The Saitica, which took its name from the city of Sais, and was probably of 8 digiti or 58 in., was of a common description.
At the time when invasions by the Assyrians drove out the Ethiopian Taracus again and again, the chief of the twenty princes to whom Esarhaddon and Assur-bani-pal successively entrusted the government was Niku, king of Sais and Memphis.
Although the main seat of government was at Memphis, Sais remained the royal residence throughout this flourishing dynasty.
Neith, the goddess of Sais, was identified with Athena, and Osiris was worshipped there in a great festival.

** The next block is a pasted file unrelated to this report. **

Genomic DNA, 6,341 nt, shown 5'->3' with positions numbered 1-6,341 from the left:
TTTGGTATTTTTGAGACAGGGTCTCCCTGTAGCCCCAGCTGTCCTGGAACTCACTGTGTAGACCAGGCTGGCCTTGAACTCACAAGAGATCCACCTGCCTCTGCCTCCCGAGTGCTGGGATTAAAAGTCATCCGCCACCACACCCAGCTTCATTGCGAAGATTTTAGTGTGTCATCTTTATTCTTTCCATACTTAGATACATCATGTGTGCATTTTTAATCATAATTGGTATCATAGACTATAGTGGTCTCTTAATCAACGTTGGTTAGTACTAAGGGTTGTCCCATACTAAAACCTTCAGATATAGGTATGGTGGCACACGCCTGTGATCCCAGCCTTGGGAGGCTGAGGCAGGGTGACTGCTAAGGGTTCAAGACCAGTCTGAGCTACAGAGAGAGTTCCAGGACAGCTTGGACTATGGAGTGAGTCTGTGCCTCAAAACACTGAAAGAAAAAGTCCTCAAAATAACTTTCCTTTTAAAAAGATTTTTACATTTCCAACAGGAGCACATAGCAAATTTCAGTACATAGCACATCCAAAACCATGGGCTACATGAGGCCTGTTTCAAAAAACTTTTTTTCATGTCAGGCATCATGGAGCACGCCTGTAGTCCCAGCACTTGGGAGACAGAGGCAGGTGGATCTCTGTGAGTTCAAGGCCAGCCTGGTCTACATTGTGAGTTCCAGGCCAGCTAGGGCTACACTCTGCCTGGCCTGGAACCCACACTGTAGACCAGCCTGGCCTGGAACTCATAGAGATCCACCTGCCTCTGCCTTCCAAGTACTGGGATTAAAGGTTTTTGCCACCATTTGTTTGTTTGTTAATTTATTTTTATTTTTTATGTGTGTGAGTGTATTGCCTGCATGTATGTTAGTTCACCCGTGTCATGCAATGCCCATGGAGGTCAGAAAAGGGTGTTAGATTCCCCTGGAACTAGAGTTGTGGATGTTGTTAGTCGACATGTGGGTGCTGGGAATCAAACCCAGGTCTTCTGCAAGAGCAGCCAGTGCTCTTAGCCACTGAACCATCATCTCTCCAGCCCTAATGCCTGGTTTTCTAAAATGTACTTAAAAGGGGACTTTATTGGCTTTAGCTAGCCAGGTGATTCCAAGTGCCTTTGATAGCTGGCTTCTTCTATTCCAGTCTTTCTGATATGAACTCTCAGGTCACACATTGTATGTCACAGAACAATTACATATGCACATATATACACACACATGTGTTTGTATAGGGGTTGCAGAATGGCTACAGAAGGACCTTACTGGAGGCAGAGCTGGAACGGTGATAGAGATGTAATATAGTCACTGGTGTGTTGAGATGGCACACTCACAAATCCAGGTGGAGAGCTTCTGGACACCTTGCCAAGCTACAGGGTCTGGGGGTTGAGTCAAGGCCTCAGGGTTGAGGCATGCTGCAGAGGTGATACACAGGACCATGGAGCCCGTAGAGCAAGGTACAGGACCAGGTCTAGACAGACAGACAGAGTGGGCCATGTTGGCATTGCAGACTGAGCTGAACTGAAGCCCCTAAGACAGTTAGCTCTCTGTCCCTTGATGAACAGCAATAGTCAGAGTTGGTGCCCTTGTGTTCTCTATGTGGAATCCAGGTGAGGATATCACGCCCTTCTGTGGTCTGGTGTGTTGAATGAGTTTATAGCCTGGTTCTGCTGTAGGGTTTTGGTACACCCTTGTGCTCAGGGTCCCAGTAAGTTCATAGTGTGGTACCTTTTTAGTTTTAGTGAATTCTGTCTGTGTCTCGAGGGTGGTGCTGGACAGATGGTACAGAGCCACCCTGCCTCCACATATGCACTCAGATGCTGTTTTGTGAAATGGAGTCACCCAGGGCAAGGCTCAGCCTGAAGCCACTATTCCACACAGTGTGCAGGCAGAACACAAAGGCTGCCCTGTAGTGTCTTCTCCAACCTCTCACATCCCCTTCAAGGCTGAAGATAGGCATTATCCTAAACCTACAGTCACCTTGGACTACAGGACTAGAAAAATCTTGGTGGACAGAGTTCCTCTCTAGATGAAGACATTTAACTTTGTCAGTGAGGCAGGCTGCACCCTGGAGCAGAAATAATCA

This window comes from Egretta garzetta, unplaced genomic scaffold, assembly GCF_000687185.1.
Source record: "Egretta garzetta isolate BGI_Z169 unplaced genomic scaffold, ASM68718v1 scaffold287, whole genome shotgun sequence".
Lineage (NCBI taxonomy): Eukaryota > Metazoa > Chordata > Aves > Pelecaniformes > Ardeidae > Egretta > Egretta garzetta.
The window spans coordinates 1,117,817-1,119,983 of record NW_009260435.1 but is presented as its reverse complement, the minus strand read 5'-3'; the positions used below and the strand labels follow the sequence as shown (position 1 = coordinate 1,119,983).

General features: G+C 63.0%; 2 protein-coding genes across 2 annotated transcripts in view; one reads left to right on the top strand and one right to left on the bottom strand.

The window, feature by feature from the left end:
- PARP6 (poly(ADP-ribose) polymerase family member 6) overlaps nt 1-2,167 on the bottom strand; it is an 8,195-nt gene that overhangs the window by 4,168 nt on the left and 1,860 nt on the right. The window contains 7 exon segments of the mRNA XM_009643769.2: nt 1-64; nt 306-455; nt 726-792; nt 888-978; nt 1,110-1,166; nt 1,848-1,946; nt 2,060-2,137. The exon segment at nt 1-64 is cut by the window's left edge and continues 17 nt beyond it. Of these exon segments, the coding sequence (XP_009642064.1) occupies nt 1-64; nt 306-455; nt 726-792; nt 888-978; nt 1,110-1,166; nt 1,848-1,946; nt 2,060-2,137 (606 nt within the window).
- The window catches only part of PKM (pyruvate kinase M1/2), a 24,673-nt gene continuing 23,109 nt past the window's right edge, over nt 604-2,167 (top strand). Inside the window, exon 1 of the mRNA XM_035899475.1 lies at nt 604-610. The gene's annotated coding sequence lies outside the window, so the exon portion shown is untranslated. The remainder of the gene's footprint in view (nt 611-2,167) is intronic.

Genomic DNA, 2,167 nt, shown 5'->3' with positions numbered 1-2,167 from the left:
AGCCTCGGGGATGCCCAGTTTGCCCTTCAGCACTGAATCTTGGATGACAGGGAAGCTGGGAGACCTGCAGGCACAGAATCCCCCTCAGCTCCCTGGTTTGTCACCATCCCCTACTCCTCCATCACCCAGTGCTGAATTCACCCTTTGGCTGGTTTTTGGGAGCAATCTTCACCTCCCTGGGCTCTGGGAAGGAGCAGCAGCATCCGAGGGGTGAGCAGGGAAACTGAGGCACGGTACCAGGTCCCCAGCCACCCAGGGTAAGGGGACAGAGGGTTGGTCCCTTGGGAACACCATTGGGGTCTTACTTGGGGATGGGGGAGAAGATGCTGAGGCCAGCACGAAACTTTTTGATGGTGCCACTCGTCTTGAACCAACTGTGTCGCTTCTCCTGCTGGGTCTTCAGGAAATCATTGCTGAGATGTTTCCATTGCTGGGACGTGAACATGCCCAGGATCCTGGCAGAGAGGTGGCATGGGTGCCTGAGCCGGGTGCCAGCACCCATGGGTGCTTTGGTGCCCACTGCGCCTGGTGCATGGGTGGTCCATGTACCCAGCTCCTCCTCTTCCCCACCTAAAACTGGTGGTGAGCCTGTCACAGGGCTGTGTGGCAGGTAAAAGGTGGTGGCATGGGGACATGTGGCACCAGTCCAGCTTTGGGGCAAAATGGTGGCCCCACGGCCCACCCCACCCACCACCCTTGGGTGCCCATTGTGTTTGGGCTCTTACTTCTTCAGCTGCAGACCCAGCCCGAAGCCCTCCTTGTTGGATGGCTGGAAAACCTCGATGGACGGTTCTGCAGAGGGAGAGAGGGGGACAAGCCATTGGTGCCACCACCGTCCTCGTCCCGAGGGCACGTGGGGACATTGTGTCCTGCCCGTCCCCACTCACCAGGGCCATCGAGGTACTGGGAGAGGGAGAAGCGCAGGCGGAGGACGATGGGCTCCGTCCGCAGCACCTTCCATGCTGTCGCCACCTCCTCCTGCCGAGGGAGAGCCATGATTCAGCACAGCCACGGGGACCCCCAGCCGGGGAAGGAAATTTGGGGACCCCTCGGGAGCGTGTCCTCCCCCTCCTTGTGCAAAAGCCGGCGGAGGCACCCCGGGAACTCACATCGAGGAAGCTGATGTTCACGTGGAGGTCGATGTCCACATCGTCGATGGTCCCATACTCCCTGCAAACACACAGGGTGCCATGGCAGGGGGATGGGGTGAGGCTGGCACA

The brick enclosure wall of the temple is still plainly visible near the little village of Sa el hagar (Sa of stone) on the east bank of the Rosetta branch, but the royal tombs and other monuments of Sais, some of which were described by Herodotus, and its inscribed records, have all gone.